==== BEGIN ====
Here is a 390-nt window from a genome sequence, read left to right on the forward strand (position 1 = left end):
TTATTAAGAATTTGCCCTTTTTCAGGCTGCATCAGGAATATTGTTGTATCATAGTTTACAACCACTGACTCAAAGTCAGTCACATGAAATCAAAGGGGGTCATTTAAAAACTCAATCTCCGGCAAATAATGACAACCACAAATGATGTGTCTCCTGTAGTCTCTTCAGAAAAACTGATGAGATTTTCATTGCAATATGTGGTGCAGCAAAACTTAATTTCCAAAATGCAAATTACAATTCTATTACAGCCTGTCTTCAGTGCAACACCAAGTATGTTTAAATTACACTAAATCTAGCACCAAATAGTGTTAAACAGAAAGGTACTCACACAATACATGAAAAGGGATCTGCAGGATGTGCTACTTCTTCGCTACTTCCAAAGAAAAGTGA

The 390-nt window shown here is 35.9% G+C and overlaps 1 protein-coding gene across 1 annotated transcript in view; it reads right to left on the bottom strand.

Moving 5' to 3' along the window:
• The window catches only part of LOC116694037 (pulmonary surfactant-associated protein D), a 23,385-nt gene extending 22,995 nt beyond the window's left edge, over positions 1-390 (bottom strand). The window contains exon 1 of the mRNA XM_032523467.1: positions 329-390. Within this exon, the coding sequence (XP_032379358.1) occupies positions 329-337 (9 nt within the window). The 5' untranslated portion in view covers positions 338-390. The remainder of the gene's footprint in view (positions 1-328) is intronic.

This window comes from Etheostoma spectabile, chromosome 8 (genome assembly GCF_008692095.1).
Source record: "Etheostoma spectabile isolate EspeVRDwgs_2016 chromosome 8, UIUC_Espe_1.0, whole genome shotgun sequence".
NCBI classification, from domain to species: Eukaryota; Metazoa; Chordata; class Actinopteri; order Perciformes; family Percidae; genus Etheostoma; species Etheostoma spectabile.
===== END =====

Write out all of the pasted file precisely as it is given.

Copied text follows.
Here is a 390-nt window from a genome sequence, read left to right on the forward strand (position 1 = left end):
TTATTAAGAATTTGCCCTTTTTCAGGCTGCATCAGGAATATTGTTGTATCATAGTTTACAACCACTGACTCAAAGTCAGTCACATGAAATCAAAGGGGGTCATTTAAAAACTCAATCTCCGGCAAATAATGACAACCACAAATGATGTGTCTCCTGTAGTCTCTTCAGAAAAACTGATGAGATTTTCATTGCAATATGTGGTGCAGCAAAACTTAATTTCCAAAATGCAAATTACAATTCTATTACAGCCTGTCTTCAGTGCAACACCAAGTATGTTTAAATTACACTAAATCTAGCACCAAATAGTGTTAAACAGAAAGGTACTCACACAATACATGAAAAGGGATCTGCAGGATGTGCTACTTCTTCGCTACTTCCAAAGAAAAGTGA

The 390-nt window shown here is 35.9% G+C and overlaps 1 protein-coding gene across 1 annotated transcript in view; it reads right to left on the bottom strand.

Moving 5' to 3' along the window:
• The window catches only part of LOC116694037 (pulmonary surfactant-associated protein D), a 23,385-nt gene extending 22,995 nt beyond the window's left edge, over positions 1-390 (bottom strand). The window contains exon 1 of the mRNA XM_032523467.1: positions 329-390. Within this exon, the coding sequence (XP_032379358.1) occupies positions 329-337 (9 nt within the window). The 5' untranslated portion in view covers positions 338-390. The remainder of the gene's footprint in view (positions 1-328) is intronic.

This window comes from Etheostoma spectabile, chromosome 8 (genome assembly GCF_008692095.1).
Source record: "Etheostoma spectabile isolate EspeVRDwgs_2016 chromosome 8, UIUC_Espe_1.0, whole genome shotgun sequence".
NCBI classification, from domain to species: Eukaryota; Metazoa; Chordata; class Actinopteri; order Perciformes; family Percidae; genus Etheostoma; species Etheostoma spectabile.